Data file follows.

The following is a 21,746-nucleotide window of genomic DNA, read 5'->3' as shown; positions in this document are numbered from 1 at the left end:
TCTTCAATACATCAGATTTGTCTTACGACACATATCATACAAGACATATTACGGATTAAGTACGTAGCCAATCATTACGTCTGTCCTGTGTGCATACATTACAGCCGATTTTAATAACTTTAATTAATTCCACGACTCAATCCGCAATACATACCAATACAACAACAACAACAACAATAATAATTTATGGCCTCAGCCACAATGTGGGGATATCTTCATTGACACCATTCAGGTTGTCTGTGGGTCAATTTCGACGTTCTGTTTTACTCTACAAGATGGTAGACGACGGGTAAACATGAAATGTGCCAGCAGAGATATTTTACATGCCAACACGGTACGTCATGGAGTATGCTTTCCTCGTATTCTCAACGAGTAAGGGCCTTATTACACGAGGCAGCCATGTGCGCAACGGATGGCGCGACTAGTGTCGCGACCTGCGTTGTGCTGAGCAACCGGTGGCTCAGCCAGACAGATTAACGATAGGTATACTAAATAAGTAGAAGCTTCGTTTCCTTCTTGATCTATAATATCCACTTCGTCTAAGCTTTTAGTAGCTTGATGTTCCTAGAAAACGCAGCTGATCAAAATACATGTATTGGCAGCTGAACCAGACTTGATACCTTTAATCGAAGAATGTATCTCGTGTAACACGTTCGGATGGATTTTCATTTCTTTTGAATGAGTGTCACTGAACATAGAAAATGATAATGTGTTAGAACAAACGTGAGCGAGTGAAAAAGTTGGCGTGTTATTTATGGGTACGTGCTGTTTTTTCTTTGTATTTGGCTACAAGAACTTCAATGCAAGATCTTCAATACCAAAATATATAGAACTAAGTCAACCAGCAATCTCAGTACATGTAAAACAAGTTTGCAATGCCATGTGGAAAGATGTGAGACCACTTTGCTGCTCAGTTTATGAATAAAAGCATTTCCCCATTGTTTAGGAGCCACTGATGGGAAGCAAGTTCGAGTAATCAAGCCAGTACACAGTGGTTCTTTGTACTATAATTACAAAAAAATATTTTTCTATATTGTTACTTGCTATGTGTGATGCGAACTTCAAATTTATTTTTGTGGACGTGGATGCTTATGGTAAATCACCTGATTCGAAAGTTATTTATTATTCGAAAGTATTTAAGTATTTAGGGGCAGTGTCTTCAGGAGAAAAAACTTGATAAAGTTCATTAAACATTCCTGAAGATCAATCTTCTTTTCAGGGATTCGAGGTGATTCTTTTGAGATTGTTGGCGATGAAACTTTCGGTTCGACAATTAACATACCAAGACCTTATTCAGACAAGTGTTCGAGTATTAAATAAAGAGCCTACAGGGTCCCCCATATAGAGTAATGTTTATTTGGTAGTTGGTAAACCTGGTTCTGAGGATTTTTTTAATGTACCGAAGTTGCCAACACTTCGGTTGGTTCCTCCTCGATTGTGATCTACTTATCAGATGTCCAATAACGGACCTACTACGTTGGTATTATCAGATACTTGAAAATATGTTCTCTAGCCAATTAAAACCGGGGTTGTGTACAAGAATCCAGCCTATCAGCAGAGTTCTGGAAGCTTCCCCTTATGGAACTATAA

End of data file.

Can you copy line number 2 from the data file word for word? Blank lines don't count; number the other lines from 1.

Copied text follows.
TCTTCAATACATCAGATTTGTCTTACGACACATATCATACAAGACATATTACGGATTAAGTACGTAGCCAATCATTACGTCTGTCCTGTGTGCATACATTACAGCCGATTTTAATAACTTTAATTAATTCCACGACTCAATCCGCAATACATACCAATACAACAACAACAACAACAATAATAATTTATGGCCTCAGCCACAATGTGGGGATATCTTCATTGACACCATTCAGGTTGTCTGTGGGTCAATTTCGACGTTCTGTTTTACTCTACAAGATGGTAGACGACGGGTAAACATGAAATGTGCCAGCAGAGATATTTTACATGCCAACACGGTACGTCATGGAGTATGCTTTCCTCGTATTCTCAACGAGTAAGGGCCTTATTACACGAGGCAGCCATGTGCGCAACGGATGGCGCGACTAGTGTCGCGACCTGCGTTGTGCTGAGCAACCGGTGGCTCAGCCAGACAGATTAACGATAGGTATACTAAATAAGTAGAAGCTTCGTTTCCTTCTTGATCTATAATATCCACTTCGTCTAAGCTTTTAGTAGCTTGATGTTCCTAGAAAACGCAGCTGATCAAAATACATGTATTGGCAGCTGAACCAGACTTGATACCTTTAATCGAAGAATGTATCTCGTGTAACACGTTCGGATGGATTTTCATTTCTTTTGAATGAGTGTCACTGAACATAGAAAATGATAATGTGTTAGAACAAACGTGAGCGAGTGAAAAAGTTGGCGTGTTATTTATGGGTACGTGCTGTTTTTTCTTTGTATTTGGCTACAAGAACTTCAATGCAAGATCTTCAATACCAAAATATATAGAACTAAGTCAACCAGCAATCTCAGTACATGTAAAACAAGTTTGCAATGCCATGTGGAAAGATGTGAGACCACTTTGCTGCTCAGTTTATGAATAAAAGCATTTCCCCATTGTTTAGGAGCCACTGATGGGAAGCAAGTTCGAGTAATCAAGCCAGTACACAGTGGTTCTTTGTACTATAATTACAAAAAAATATTTTTCTATATTGTTACTTGCTATGTGTGATGCGAACTTCAAATTTATTTTTGTGGACGTGGATGCTTATGGTAAATCACCTGATTCGAAAGTTATTTATTATTCGAAAGTATTTAAGTATTTAGGGGCAGTGTCTTCAGGAGAAAAAACTTGATAAAGTTCATTAAACATTCCTGAAGATCAATCTTCTTTTCAGGGATTCGAGGTGATTCTTTTGAGATTGTTGGCGATGAAACTTTCGGTTCGACAATTAACATACCAAGACCTTATTCAGACAAGTGTTCGAGTATTAAATAAAGAGCCTACAGGGTCCCCCATATAGAGTAATGTTTATTTGGTAGTTGGTAAACCTGGTTCTGAGGATTTTTTTAATGTACCGAAGTTGCCAACACTTCGGTTGGTTCCTCCTCGATTGTGATCTACTTATCAGATGTCCAATAACGGACCTACTACGTTGGTATTATCAGATACTTGAAAATATGTTCTCTAGCCAATTAAAACCGGGGTTGTGTACAAGAATCCAGCCTATCAGCAGAGTTCTGGAAGCTTCCCCTTATGGAACTATAA